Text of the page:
And what a simple surrender it is! To embrace Uphues' imagery is to embrace the imagery that you most likely, at one point, loved simply and purely; like Jeff Koons, the Great Missionary, Uphues avails himself to various iterations and echoes of popular culture—Disney, Mr. Men, bubblegum machine plastic bubble trinkets, and the animate environment of Mario Bros. all immediately come to mind—so that his works are as democratic as possible, hewing across a wide swath of the popular visual canon, such that a septuagenarian and a seventeen year old could each see something within his works that brings, up out of the sulci and brumes, a genuine, earned smile (that he does so in a less obvious, but less Massive, way than Koons lends the whole thing a bit more of precious subtlety, or as subtle as masses of goofy-grinned figures are wont to be, anyway, to the whole thing; all of which is to say he is a clawhammer to Koons' wrecking ball).


Chris Uphues | Lite Speed, 2017. Acrylic on panel, 30 x 30 icnhes. Image courtesy of Linda Warren Projects

Such easily approachable imagery—best exemplified in the mushrooms, key, and book sculptures which bring his works into something a shade closer to real life—is important because the works themselves are practically inscrutable at first glance. It is impossible, even without the titles, to think of pieces like Heavy Sunshine, a massive ball of Uphues' happy icons, as anything but a star. Like the celestial bodies, the power of his paintings derives from the sheer density of their composition. The titular piece, which took him seven years to complete, succeeds in blasting the brain because, with its simple, smiling figures and Bic blue coloration, it appears, at first blush, as a doodle, calling to mind the youthful, spontaneous joy of creation; after this initial, atavistic pleasure comes the realization that this is in fact a work of acrylic paints, a composition made with a technical skill and intricacy that belies the simplicity of its subjects, basic elements—the most basic elements in all the universe—coalescing into something whose power is of a completely different magnitude all together. And so it is in The Doorway, ostensibly a rainbow, one finds cascading cataracts of rapture; it is in Sparks, where brilliant lightning bolts flash across the canvas as colors did 80's fashion, that one can find jolts of joy, in the smiles and eyes and colors and shapes and memories.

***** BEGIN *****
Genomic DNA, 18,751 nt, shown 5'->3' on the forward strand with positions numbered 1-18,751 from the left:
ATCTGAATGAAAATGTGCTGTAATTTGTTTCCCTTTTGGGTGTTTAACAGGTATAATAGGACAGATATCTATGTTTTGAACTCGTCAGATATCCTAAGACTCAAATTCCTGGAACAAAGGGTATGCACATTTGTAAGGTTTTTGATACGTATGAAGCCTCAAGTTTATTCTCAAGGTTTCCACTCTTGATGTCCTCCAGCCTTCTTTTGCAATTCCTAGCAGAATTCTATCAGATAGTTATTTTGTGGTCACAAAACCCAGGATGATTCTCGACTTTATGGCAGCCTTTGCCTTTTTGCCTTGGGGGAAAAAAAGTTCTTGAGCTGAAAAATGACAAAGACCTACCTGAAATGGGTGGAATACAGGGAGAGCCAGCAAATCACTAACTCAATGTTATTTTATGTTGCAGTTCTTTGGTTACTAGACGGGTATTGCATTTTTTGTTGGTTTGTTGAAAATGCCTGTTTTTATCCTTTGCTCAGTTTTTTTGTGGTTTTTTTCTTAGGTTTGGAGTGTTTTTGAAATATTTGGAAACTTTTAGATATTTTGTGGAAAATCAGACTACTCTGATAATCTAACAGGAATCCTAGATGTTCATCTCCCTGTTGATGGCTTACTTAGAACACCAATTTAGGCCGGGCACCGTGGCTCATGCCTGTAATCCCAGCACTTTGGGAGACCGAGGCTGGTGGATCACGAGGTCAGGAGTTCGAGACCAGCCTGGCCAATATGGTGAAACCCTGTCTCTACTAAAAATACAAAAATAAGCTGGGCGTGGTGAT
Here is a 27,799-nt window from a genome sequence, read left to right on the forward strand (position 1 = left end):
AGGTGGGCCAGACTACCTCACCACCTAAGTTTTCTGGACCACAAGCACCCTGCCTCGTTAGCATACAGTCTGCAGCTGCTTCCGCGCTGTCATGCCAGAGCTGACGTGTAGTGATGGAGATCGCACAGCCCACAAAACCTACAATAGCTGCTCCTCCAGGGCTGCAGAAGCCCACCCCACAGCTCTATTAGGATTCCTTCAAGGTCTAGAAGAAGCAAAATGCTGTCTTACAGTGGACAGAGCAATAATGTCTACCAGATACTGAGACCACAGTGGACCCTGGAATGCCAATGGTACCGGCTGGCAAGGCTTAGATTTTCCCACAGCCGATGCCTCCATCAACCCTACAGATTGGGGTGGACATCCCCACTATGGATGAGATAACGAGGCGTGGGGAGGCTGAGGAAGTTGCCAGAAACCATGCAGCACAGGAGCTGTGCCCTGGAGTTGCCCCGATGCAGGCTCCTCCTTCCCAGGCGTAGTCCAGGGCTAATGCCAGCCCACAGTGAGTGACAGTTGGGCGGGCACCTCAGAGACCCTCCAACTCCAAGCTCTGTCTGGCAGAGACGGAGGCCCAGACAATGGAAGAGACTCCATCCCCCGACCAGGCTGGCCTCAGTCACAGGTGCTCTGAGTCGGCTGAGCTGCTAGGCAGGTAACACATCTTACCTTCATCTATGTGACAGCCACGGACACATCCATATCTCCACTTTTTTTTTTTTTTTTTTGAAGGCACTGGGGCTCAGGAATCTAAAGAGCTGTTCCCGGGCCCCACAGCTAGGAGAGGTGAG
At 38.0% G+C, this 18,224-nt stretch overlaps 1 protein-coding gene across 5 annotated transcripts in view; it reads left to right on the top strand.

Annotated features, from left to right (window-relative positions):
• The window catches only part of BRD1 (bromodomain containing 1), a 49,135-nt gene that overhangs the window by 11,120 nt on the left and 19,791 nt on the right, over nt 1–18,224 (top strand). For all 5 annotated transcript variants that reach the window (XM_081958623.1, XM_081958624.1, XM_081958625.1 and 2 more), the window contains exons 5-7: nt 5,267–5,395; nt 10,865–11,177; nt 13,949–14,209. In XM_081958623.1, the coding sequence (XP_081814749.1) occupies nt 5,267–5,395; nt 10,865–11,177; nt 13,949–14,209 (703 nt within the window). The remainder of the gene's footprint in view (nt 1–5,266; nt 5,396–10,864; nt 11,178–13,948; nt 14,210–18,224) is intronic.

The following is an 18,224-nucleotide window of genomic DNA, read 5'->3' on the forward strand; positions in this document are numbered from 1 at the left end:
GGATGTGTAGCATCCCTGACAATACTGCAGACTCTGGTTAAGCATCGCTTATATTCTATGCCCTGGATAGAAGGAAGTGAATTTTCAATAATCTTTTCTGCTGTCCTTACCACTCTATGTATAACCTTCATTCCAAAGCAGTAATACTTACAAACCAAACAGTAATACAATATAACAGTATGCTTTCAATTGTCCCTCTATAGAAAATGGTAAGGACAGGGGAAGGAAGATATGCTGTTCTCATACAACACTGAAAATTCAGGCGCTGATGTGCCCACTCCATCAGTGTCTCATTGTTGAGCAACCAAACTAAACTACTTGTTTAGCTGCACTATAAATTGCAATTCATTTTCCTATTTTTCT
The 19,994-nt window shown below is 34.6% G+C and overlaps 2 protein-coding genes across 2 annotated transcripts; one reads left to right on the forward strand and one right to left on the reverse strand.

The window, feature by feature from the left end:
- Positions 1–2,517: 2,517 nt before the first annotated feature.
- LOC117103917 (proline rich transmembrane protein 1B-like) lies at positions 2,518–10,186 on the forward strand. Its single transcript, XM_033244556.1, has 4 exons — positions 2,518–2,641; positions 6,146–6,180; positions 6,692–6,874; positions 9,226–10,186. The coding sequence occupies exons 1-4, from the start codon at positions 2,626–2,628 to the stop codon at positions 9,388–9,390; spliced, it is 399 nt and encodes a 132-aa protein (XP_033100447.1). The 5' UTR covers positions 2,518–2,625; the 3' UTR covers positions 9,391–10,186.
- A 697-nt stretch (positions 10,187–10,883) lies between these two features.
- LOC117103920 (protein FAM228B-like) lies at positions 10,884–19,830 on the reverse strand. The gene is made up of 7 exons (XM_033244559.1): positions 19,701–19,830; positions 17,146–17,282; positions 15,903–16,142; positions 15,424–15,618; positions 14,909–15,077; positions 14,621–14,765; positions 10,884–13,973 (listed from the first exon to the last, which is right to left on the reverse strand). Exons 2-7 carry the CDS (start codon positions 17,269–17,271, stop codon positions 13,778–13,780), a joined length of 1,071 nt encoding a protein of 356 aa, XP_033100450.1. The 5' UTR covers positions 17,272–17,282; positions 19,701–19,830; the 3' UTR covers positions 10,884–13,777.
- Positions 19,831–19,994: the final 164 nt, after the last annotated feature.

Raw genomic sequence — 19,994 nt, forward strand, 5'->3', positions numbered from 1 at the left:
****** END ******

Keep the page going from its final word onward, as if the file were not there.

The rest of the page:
Chris Uphues | Sparks, 2017. Acrylic on canvas, 55 x 60 inches. Image courtesy of Linda Warren Projects

All of this is deliciously merchandisable—look at the keys, the books, The Sheriff, The Beach Comber, The Soda Jerk, The Ringmaster, The Farmer, The Spaceman, The Wizard, who are puffs of personality, clouds of traits with legs, and fucking tell me people would not buy them, die to buy them, die and desire and burn to buy all of them—which is its most beautiful element. What good is democratic imagery, what use is a light, what purpose is positivity, if it is not shared with as wide an audience as possible?

The heavy sun rises on both the evil and the good, after all.


Chris Uphues | The Soda Jerk, 2017. Acrylic on panel, 12 x 12 inches. Image courtesy of Linda Warren Projects.

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B. David Zarley is a freelance journalist, essayist, and book/music/art critic based in Chicago. You can find him on Twitter (@BDavidZarley) and at bdavidzarley.com.